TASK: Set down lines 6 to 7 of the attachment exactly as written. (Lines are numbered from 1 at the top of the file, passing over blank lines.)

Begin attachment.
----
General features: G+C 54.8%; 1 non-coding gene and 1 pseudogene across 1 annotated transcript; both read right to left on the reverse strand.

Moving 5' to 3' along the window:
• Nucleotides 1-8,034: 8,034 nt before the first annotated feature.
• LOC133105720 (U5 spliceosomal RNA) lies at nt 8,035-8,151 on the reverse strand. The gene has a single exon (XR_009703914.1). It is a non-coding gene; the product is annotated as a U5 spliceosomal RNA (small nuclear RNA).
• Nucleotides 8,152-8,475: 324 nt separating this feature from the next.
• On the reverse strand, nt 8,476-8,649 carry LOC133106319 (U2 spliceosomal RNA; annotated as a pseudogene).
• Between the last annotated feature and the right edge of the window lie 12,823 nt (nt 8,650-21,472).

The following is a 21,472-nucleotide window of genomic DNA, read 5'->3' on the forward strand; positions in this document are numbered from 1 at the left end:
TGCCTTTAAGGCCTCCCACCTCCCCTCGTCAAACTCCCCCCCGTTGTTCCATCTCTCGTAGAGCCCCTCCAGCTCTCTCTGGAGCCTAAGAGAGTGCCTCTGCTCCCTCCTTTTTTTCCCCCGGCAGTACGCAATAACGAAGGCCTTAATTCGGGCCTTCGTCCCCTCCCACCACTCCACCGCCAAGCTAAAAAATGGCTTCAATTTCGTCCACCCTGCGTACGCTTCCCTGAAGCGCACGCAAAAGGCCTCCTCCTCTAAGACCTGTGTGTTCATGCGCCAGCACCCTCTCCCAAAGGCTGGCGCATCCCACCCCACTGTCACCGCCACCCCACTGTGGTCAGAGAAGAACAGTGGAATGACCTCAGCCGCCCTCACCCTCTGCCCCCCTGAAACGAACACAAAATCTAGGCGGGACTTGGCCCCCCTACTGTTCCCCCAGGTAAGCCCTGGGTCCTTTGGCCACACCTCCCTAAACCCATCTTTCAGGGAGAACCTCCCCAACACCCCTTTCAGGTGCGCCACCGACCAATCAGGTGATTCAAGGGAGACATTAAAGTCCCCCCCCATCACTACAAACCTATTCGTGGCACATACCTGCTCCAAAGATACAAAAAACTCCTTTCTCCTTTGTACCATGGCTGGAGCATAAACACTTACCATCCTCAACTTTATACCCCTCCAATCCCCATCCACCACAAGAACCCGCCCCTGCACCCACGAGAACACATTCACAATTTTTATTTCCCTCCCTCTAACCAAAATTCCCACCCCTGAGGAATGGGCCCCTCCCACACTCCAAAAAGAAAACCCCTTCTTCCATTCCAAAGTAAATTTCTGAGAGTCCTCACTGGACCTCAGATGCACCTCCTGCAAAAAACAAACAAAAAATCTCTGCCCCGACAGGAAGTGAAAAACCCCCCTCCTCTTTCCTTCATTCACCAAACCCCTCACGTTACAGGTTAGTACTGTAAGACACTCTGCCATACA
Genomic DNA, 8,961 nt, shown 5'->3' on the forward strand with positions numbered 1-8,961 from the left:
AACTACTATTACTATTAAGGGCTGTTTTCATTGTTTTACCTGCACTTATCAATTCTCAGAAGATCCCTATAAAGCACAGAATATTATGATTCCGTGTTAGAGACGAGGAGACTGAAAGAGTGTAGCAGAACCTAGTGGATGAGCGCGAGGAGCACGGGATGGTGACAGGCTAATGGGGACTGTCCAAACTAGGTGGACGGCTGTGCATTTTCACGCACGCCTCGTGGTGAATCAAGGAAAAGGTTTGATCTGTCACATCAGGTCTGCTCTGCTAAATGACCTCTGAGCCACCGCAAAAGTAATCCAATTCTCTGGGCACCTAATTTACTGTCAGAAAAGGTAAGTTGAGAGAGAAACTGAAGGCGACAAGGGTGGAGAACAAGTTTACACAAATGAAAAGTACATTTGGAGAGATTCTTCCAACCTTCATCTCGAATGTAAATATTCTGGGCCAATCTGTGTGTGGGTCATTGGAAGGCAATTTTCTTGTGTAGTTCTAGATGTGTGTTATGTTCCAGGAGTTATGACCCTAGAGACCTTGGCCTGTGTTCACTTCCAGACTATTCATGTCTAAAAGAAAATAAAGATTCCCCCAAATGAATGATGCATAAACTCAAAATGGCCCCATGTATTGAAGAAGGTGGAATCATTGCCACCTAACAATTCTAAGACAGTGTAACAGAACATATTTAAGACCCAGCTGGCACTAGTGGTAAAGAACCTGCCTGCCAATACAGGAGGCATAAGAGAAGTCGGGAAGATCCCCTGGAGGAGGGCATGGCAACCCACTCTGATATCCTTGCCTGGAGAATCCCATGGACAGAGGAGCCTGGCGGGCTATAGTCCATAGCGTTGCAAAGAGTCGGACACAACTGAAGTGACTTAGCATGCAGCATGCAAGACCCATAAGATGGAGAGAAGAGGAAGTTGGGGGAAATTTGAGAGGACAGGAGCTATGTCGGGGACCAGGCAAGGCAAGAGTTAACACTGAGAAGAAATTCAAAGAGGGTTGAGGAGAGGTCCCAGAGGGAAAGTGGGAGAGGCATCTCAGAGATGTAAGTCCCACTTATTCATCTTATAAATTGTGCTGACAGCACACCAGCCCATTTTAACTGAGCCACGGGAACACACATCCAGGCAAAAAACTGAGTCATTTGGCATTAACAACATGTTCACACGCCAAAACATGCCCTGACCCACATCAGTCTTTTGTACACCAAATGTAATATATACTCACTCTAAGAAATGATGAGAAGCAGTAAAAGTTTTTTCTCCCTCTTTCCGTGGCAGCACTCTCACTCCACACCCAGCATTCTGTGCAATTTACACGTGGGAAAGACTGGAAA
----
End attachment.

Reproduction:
• On the reverse strand, nt 8,476-8,649 carry LOC133106319 (U2 spliceosomal RNA; annotated as a pseudogene).
• Between the last annotated feature and the right edge of the window lie 12,823 nt (nt 8,650-21,472).